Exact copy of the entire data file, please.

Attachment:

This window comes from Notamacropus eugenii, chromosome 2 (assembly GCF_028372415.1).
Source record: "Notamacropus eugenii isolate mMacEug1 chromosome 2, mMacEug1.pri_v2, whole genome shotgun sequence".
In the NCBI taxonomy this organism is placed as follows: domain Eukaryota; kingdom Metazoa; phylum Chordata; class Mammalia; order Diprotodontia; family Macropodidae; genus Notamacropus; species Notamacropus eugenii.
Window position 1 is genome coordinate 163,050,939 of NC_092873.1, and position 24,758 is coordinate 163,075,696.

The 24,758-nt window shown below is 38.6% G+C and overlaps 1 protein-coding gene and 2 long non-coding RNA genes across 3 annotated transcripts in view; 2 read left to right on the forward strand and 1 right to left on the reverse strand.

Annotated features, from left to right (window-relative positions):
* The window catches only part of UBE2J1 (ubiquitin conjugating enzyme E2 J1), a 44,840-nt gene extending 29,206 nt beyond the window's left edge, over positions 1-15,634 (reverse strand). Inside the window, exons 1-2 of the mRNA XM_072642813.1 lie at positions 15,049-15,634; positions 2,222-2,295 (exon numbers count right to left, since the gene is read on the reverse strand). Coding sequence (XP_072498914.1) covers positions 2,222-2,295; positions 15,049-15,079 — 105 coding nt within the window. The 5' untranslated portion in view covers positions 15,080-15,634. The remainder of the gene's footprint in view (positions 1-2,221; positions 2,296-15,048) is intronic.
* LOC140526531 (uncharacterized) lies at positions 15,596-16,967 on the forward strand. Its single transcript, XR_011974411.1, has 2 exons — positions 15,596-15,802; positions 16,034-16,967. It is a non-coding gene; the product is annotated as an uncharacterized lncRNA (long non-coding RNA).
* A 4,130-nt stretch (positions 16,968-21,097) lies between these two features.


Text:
This window comes from Notamacropus eugenii, chromosome 2 (assembly GCF_028372415.1).
Source record: "Notamacropus eugenii isolate mMacEug1 chromosome 2, mMacEug1.pri_v2, whole genome shotgun sequence".
In the NCBI taxonomy this organism is placed as follows: domain Eukaryota; kingdom Metazoa; phylum Chordata; class Mammalia; order Diprotodontia; family Macropodidae; genus Notamacropus; species Notamacropus eugenii.
Window position 1 is genome coordinate 163,050,939 of NC_092873.1, and position 24,758 is coordinate 163,075,696.

The 24,758-nt window shown below is 38.6% G+C and overlaps 1 protein-coding gene and 2 long non-coding RNA genes across 3 annotated transcripts in view; 2 read left to right on the forward strand and 1 right to left on the reverse strand.

Annotated features, from left to right (window-relative positions):
* The window catches only part of UBE2J1 (ubiquitin conjugating enzyme E2 J1), a 44,840-nt gene extending 29,206 nt beyond the window's left edge, over positions 1-15,634 (reverse strand). Inside the window, exons 1-2 of the mRNA XM_072642813.1 lie at positions 15,049-15,634; positions 2,222-2,295 (exon numbers count right to left, since the gene is read on the reverse strand). Coding sequence (XP_072498914.1) covers positions 2,222-2,295; positions 15,049-15,079 — 105 coding nt within the window. The 5' untranslated portion in view covers positions 15,080-15,634. The remainder of the gene's footprint in view (positions 1-2,221; positions 2,296-15,048) is intronic.
* LOC140526531 (uncharacterized) lies at positions 15,596-16,967 on the forward strand. Its single transcript, XR_011974411.1, has 2 exons — positions 15,596-15,802; positions 16,034-16,967. It is a non-coding gene; the product is annotated as an uncharacterized lncRNA (long non-coding RNA).
* A 4,130-nt stretch (positions 16,968-21,097) lies between these two features.